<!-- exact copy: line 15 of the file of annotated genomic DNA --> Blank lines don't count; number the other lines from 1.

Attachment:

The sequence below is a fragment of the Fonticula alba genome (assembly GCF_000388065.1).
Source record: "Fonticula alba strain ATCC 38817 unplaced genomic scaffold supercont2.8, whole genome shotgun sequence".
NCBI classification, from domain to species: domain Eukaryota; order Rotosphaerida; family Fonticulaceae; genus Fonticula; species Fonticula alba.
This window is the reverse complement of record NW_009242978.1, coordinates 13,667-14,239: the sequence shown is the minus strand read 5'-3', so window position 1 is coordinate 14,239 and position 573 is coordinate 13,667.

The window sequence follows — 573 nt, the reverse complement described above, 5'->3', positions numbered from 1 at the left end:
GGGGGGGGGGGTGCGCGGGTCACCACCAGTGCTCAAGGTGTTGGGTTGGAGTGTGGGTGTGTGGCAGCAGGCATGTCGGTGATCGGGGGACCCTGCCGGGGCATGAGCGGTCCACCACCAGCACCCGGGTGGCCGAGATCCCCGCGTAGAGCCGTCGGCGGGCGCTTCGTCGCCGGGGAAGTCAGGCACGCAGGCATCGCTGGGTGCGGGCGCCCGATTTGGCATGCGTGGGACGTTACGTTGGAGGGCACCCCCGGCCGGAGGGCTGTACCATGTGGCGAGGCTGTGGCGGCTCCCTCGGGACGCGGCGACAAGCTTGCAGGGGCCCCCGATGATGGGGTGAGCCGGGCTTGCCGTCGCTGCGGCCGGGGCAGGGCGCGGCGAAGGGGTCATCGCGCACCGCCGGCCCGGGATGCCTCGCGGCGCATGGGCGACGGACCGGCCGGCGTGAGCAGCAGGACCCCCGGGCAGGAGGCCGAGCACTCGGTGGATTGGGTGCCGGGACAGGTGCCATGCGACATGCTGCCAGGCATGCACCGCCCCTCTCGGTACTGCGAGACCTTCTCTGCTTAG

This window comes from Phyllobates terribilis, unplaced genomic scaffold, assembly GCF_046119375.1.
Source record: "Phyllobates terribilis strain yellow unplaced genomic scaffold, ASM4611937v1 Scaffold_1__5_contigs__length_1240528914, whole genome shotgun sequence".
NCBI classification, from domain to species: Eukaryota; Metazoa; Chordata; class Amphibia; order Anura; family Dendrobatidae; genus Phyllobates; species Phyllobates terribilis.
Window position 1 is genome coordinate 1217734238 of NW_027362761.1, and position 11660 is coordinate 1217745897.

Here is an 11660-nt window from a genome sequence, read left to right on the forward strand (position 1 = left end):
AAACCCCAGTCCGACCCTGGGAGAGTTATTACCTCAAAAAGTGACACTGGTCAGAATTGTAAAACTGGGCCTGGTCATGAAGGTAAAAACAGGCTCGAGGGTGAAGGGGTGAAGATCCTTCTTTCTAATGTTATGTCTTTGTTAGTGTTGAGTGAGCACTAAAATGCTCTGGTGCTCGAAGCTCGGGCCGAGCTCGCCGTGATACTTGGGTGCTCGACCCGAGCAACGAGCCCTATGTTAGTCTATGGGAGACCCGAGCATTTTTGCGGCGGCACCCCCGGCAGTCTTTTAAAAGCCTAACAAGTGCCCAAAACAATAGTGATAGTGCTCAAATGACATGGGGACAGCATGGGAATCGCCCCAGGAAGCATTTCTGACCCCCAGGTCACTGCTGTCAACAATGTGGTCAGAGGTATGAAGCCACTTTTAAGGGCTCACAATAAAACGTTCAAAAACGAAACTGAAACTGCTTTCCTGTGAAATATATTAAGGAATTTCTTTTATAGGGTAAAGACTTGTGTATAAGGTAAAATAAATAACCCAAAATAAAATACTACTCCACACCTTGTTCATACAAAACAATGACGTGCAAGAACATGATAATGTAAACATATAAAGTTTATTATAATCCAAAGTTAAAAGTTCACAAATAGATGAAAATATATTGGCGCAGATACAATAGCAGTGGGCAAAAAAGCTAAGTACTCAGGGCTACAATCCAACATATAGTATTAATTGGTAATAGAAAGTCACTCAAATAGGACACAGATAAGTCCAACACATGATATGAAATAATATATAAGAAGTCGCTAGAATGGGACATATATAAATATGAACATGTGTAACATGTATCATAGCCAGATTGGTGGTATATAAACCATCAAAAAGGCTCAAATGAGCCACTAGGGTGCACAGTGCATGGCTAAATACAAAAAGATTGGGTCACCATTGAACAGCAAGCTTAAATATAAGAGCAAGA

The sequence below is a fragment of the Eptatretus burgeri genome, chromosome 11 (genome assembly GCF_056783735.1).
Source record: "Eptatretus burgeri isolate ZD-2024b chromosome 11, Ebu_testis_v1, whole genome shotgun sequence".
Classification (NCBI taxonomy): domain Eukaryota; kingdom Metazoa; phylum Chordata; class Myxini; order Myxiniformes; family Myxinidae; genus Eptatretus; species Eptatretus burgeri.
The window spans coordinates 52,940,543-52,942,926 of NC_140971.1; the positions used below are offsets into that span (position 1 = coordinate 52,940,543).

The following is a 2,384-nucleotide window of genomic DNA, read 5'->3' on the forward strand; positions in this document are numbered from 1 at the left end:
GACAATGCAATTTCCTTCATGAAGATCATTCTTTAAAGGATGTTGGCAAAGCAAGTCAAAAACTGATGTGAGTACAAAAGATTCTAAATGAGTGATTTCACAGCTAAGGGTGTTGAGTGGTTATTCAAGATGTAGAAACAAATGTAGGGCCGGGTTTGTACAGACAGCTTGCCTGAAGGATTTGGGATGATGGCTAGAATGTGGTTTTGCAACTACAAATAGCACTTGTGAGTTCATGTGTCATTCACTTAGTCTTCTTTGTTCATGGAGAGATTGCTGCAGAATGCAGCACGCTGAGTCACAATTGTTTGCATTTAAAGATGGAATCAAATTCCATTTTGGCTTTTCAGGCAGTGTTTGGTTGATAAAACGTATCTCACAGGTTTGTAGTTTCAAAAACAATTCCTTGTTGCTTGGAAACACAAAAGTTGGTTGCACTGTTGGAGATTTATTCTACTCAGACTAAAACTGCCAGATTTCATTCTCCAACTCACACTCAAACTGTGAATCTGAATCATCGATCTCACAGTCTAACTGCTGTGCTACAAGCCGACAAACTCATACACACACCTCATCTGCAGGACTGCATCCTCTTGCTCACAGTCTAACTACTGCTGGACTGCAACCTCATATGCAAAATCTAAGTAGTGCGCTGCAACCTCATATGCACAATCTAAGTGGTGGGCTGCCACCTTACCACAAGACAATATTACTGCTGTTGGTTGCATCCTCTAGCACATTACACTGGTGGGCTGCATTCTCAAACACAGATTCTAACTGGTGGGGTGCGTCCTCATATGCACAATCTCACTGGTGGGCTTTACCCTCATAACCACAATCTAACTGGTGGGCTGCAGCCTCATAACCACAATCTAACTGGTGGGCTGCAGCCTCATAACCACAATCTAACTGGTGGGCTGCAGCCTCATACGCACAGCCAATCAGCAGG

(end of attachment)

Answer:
Classification (NCBI taxonomy): domain Eukaryota; kingdom Metazoa; phylum Chordata; class Myxini; order Myxiniformes; family Myxinidae; genus Eptatretus; species Eptatretus burgeri.